The Lowdown On Coffee Blends
Coffee comes from many regions around the world. After it is grown, harvested, and processed, it is shipped to the roaster, roasted, then shipped to coffee shops or stores. If you’re drinking coffee in a café, then it was ground, brewed, cupped, and served to you. There's two major categories of coffee served in cafés: coffee blends, and single-origin. This post will discuss what coffee blends are and why they exist.
There's two major categories of coffee served in cafés: coffee blends, and single-origin.
This sounds great and for the story of most coffees, it ends right there. One coffee from one region, processed one way and roasted one way (called “single origin coffee”). However, that is not the case for all coffees. Many are blends of beans grown and harvested in different regions and/or countries. They might also go through different processing methods. These coffees are called “blends”. Similar to how wine from different regions or grapes can be blended to produce a new drink.
Why you ask? Well, there are many different reasons for blending coffee. Most of the time it comes down to finding the perfect mix of flavors that go well together to make a well-balanced cup of coffee. A bean from El Salvador may have some great honey notes while an Ethiopian has a strong cherry flavor. Two great flavors that come out distinctly in each coffee bean. When coffees from different origins are blended and roasted together, they produce a unique mix of delicious flavors. This is a simplified example, but I hope it gets the point across.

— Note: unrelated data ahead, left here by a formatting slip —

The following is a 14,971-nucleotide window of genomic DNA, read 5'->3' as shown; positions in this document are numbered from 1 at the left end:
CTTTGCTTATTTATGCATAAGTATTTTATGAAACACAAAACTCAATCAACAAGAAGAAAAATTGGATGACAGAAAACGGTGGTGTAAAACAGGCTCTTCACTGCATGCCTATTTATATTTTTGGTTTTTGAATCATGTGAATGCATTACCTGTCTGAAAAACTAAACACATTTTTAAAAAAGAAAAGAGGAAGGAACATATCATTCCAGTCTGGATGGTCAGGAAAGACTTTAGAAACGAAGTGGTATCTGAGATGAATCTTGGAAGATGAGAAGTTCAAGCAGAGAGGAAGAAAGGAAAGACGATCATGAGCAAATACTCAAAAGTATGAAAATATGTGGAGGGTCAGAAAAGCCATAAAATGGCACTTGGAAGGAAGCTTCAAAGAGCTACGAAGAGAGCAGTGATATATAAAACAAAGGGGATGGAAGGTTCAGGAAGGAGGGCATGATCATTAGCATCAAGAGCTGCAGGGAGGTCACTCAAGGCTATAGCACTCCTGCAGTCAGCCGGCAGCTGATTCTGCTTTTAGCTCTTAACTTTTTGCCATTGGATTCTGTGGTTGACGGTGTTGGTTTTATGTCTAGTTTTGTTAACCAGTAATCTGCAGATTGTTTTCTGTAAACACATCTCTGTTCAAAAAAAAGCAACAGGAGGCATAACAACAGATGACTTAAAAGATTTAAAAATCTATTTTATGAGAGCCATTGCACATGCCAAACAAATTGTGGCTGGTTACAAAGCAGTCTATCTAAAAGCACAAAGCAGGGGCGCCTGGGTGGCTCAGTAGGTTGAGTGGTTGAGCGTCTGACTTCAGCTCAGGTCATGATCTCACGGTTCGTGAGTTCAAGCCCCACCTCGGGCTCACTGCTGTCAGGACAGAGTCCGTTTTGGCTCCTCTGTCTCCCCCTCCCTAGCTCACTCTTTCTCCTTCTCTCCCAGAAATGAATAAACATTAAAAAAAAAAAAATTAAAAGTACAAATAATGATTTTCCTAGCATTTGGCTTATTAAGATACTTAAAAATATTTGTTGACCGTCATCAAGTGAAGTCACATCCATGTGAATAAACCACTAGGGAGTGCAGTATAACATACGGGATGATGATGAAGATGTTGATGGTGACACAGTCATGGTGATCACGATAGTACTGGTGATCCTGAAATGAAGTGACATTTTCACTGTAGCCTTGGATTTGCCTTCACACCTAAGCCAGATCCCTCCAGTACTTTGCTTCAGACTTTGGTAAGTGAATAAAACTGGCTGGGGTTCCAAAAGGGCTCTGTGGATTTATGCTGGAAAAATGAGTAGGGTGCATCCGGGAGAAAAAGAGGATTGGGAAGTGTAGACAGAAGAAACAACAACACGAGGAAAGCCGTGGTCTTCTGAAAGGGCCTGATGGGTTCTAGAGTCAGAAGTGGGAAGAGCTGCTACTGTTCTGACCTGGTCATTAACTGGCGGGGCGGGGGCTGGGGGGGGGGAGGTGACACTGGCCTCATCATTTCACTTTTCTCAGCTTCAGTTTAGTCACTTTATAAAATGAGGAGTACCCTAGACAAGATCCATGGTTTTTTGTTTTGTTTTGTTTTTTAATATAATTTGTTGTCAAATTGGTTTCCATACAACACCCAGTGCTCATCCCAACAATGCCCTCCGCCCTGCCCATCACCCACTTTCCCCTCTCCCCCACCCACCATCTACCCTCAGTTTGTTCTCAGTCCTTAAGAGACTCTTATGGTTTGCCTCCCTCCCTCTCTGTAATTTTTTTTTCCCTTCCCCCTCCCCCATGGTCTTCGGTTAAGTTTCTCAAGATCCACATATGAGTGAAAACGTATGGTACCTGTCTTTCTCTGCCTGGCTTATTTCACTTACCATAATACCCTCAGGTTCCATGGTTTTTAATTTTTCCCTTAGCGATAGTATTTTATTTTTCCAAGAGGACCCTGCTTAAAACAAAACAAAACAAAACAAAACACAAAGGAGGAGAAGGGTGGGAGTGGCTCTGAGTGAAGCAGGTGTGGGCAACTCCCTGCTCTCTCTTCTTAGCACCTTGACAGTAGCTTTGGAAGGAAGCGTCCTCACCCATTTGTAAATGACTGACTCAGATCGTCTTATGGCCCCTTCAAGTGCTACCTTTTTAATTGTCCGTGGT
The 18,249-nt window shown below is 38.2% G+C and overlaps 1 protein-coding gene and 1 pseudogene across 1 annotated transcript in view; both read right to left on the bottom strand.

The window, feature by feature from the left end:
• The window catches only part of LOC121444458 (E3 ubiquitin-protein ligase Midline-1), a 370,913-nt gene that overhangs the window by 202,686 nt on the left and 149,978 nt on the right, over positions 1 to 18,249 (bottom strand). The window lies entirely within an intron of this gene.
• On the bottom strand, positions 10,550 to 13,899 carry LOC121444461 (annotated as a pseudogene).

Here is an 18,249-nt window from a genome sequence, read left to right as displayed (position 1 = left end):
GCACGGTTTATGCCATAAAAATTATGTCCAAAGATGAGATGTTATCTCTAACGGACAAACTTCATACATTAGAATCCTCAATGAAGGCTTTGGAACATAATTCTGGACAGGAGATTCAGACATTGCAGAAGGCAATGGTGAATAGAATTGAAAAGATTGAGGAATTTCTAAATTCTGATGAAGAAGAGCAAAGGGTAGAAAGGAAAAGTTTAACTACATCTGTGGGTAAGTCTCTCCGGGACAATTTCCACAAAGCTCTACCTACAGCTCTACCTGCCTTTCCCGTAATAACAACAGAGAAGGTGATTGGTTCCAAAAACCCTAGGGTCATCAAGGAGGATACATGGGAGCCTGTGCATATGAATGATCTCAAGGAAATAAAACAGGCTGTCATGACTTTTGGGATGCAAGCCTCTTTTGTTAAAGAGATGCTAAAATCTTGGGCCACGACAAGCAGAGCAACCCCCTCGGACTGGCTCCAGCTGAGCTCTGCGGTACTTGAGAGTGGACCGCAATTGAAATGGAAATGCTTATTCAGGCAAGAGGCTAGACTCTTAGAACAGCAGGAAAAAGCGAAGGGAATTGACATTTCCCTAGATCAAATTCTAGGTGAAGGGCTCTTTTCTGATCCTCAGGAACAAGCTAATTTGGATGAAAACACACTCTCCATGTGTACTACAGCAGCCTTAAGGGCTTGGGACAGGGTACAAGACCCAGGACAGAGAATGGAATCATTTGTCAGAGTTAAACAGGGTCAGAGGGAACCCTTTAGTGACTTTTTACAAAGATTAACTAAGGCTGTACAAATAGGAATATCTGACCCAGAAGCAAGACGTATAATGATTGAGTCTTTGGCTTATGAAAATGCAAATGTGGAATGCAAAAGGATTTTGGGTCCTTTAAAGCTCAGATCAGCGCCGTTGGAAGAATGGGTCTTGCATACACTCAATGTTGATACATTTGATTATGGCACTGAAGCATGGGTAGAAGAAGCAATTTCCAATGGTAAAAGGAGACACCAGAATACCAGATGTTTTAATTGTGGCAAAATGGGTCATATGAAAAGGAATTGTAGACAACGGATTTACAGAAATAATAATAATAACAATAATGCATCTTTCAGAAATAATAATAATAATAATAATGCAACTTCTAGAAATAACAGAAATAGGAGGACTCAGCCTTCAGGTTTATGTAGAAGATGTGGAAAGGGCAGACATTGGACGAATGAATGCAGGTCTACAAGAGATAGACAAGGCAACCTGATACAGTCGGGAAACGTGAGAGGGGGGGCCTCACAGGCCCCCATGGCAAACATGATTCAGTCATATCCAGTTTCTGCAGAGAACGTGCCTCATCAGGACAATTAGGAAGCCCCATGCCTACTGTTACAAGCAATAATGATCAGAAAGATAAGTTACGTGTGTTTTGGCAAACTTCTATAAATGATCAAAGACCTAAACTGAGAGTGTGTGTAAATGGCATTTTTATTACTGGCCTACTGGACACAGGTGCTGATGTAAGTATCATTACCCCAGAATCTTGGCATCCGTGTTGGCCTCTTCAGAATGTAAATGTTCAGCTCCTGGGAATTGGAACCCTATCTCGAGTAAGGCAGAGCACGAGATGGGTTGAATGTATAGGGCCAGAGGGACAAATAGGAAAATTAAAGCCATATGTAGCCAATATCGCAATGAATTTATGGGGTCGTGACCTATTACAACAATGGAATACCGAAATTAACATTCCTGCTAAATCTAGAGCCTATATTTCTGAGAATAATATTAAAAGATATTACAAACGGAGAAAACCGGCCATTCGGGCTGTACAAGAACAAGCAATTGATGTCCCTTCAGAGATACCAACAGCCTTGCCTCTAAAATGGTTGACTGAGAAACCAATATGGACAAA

One main use for coffee blends is for daily brew. Often Brazilian and Columbian coffee beans will be blended to make a drip coffee blend that tastes close to what we might consider ‘traditional coffee’ taste. It doesn’t have to taste bad! It also shouldn't be bitter and taste lie motor oil! These ‘traditional coffee’ flavors could be caramel, nuttiness, chocolate, etc. Bending these traditional flavors helps to balance out the overall taste, and keeps the coffee from having one taste that overpowers the whole drink.
The coffee from big box stores or that comes in a can is not made to taste good, it's made to wake you up. If you are buying coffee in a specialty coffee shop, it SHOULD taste good.
Single origin coffees see the spotlight of daily brew less often because their unique flavor notes are very forward and pronounced. While I would love the Kenyan light roast with hints of lavender, it’s something I want to be special, not drink every day! However, many specialty coffee roasters will have certain single-origin offerings that have very unique flavor notes. These flavor notes are often influenced by the terroir of the coffee. Meaning its effected by the soil, weather, region, and even surrounding farms.
We strive to serve the best coffee in NW Austin and Cedar Park. We love offering incredible blends and single-origin options. Next time you're in Illuminate Coffee Bar, try a single-origin pour over, ask what the flavor notes are, and see if you can begin to taste them in your coffee!
What do you think? Do you pay attention to if you’re drinking a coffee blend or single-origin?